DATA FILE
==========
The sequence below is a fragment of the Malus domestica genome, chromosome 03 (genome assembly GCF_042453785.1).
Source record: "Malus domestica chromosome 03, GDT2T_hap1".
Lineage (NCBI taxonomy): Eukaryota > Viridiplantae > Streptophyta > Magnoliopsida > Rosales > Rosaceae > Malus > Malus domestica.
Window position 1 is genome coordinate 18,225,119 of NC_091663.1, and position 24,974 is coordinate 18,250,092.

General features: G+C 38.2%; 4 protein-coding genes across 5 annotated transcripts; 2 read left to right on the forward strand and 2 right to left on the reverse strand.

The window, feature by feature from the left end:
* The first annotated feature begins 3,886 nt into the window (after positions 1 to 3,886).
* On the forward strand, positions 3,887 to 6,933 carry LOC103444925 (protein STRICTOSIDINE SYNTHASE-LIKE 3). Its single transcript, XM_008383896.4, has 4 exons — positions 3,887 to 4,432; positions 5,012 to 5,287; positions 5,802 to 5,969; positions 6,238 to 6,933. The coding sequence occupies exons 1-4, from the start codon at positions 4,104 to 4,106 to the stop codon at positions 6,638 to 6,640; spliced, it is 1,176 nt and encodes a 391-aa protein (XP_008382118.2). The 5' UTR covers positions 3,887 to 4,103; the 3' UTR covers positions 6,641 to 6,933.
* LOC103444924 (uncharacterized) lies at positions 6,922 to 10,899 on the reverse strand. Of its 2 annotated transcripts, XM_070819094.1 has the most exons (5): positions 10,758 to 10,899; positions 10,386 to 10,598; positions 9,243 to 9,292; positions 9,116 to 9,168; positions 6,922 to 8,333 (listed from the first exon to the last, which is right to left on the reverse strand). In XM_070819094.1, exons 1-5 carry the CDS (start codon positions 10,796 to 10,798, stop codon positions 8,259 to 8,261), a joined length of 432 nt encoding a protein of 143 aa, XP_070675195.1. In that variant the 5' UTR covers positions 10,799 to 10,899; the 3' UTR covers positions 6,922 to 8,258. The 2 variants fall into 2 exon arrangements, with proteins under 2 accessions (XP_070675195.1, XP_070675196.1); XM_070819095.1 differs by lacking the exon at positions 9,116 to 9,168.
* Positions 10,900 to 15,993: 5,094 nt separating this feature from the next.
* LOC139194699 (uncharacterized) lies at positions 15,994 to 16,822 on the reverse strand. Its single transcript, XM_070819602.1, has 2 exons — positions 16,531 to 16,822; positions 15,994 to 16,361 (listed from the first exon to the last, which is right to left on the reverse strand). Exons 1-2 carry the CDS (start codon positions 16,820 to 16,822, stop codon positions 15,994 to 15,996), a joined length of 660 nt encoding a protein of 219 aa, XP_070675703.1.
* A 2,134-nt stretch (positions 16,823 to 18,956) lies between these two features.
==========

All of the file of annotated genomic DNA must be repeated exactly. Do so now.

The sequence below is a fragment of the Malus domestica genome, chromosome 03 (genome assembly GCF_042453785.1).
Source record: "Malus domestica chromosome 03, GDT2T_hap1".
Lineage (NCBI taxonomy): Eukaryota > Viridiplantae > Streptophyta > Magnoliopsida > Rosales > Rosaceae > Malus > Malus domestica.
Window position 1 is genome coordinate 18,225,119 of NC_091663.1, and position 24,974 is coordinate 18,250,092.

General features: G+C 38.2%; 4 protein-coding genes across 5 annotated transcripts; 2 read left to right on the forward strand and 2 right to left on the reverse strand.

The window, feature by feature from the left end:
* The first annotated feature begins 3,886 nt into the window (after positions 1 to 3,886).
* On the forward strand, positions 3,887 to 6,933 carry LOC103444925 (protein STRICTOSIDINE SYNTHASE-LIKE 3). Its single transcript, XM_008383896.4, has 4 exons — positions 3,887 to 4,432; positions 5,012 to 5,287; positions 5,802 to 5,969; positions 6,238 to 6,933. The coding sequence occupies exons 1-4, from the start codon at positions 4,104 to 4,106 to the stop codon at positions 6,638 to 6,640; spliced, it is 1,176 nt and encodes a 391-aa protein (XP_008382118.2). The 5' UTR covers positions 3,887 to 4,103; the 3' UTR covers positions 6,641 to 6,933.
* LOC103444924 (uncharacterized) lies at positions 6,922 to 10,899 on the reverse strand. Of its 2 annotated transcripts, XM_070819094.1 has the most exons (5): positions 10,758 to 10,899; positions 10,386 to 10,598; positions 9,243 to 9,292; positions 9,116 to 9,168; positions 6,922 to 8,333 (listed from the first exon to the last, which is right to left on the reverse strand). In XM_070819094.1, exons 1-5 carry the CDS (start codon positions 10,796 to 10,798, stop codon positions 8,259 to 8,261), a joined length of 432 nt encoding a protein of 143 aa, XP_070675195.1. In that variant the 5' UTR covers positions 10,799 to 10,899; the 3' UTR covers positions 6,922 to 8,258. The 2 variants fall into 2 exon arrangements, with proteins under 2 accessions (XP_070675195.1, XP_070675196.1); XM_070819095.1 differs by lacking the exon at positions 9,116 to 9,168.
* Positions 10,900 to 15,993: 5,094 nt separating this feature from the next.
* LOC139194699 (uncharacterized) lies at positions 15,994 to 16,822 on the reverse strand. Its single transcript, XM_070819602.1, has 2 exons — positions 16,531 to 16,822; positions 15,994 to 16,361 (listed from the first exon to the last, which is right to left on the reverse strand). Exons 1-2 carry the CDS (start codon positions 16,820 to 16,822, stop codon positions 15,994 to 15,996), a joined length of 660 nt encoding a protein of 219 aa, XP_070675703.1.
* A 2,134-nt stretch (positions 16,823 to 18,956) lies between these two features.